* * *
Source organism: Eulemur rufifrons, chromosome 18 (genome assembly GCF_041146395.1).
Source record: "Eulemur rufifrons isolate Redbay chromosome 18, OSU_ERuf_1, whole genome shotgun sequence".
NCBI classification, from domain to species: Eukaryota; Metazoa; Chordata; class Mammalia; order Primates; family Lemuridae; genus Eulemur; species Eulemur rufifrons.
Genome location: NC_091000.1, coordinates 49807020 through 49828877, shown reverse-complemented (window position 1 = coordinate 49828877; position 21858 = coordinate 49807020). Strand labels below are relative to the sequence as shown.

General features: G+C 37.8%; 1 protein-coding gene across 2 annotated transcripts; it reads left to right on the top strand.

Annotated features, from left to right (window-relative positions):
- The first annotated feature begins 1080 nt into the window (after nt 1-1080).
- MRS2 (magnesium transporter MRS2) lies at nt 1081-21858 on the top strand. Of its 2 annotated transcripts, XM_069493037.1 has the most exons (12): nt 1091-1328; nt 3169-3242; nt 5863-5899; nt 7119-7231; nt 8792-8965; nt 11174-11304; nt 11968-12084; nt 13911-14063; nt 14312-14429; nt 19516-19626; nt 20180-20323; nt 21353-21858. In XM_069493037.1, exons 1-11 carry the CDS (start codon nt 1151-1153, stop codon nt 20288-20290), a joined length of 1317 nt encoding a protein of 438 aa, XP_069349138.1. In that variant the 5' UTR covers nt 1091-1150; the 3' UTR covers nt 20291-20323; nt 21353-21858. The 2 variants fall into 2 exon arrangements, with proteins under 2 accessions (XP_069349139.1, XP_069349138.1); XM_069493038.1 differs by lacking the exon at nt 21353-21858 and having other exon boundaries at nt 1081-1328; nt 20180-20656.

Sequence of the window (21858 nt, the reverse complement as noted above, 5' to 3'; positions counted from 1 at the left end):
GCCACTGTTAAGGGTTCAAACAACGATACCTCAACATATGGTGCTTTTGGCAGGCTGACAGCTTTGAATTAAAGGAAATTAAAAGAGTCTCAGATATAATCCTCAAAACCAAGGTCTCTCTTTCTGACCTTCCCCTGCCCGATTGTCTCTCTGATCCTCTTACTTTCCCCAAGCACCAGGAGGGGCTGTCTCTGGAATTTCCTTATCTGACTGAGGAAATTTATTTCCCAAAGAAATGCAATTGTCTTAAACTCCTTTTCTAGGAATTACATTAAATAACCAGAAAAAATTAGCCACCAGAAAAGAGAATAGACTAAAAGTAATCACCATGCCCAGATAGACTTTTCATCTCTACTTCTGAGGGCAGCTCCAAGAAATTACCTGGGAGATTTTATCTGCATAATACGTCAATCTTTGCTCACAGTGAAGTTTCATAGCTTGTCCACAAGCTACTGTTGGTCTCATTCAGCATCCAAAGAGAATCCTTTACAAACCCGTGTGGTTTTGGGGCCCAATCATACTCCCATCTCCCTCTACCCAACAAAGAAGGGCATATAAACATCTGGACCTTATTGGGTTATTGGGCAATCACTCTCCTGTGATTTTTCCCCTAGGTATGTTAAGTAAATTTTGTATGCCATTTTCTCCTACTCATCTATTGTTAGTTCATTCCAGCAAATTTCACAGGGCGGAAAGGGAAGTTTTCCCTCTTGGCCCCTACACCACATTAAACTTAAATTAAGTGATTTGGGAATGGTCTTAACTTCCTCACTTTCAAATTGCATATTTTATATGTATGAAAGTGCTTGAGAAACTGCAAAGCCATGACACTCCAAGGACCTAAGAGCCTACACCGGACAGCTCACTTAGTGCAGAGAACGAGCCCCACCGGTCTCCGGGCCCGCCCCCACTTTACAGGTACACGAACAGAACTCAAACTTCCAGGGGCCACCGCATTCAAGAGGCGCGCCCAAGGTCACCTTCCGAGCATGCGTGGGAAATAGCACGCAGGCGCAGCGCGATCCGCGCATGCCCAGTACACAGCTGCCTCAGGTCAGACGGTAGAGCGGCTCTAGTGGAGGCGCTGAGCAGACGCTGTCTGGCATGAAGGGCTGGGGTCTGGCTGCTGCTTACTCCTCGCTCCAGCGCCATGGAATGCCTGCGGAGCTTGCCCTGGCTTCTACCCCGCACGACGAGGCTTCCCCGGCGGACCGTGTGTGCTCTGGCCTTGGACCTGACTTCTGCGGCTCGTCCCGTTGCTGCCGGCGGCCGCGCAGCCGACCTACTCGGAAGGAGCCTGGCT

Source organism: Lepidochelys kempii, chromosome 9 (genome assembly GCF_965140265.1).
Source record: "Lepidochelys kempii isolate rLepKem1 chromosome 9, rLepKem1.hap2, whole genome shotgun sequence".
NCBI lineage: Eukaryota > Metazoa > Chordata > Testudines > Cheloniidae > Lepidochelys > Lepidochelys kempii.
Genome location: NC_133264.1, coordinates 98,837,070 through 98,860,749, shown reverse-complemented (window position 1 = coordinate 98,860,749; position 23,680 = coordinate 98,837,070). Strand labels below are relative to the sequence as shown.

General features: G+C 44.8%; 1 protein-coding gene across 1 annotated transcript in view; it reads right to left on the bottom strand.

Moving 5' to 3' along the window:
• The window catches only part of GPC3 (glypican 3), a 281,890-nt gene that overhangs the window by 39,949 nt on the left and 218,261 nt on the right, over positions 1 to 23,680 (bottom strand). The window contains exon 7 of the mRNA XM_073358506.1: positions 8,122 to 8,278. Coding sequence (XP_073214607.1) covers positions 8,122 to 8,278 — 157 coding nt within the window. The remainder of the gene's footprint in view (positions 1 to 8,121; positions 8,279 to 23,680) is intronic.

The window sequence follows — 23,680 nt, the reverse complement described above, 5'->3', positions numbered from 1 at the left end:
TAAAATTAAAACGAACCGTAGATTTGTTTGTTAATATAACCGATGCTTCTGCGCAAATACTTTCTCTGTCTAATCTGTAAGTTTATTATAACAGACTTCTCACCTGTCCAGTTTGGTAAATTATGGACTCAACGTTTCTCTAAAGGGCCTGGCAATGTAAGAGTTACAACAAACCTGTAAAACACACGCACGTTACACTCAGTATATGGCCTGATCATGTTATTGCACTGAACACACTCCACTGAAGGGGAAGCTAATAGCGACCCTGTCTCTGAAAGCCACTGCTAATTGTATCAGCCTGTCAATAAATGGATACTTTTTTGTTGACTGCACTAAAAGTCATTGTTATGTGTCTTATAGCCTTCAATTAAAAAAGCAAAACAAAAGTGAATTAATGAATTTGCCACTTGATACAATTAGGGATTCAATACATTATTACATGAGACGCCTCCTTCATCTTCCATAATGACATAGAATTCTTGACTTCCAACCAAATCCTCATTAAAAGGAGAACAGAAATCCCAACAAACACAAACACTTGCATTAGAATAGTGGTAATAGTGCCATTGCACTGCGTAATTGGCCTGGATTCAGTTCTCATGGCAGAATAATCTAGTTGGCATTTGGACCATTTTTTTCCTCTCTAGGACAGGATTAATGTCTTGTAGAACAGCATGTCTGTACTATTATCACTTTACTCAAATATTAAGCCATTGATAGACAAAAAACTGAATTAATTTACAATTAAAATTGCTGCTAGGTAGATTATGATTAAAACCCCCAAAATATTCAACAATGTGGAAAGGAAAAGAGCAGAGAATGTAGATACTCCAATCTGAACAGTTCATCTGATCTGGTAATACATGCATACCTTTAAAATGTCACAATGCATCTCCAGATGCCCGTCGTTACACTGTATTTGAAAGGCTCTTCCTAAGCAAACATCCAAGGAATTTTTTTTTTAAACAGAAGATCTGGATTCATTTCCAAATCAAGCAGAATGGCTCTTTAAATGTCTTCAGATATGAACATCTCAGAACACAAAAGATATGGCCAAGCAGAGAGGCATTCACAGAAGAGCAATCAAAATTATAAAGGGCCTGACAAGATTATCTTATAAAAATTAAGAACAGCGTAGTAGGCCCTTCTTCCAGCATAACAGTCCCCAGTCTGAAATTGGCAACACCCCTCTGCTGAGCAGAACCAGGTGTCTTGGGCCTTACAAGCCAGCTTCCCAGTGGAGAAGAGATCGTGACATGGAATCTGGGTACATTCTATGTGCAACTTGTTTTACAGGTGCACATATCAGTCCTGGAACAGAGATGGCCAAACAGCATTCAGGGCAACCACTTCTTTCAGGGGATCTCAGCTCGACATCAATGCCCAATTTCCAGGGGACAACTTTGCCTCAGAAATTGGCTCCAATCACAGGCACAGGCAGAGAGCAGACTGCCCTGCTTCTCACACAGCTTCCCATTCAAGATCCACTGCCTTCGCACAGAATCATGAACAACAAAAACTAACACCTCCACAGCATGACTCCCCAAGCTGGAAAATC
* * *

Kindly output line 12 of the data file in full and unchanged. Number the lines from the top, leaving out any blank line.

Source record: "Lepidochelys kempii isolate rLepKem1 chromosome 9, rLepKem1.hap2, whole genome shotgun sequence".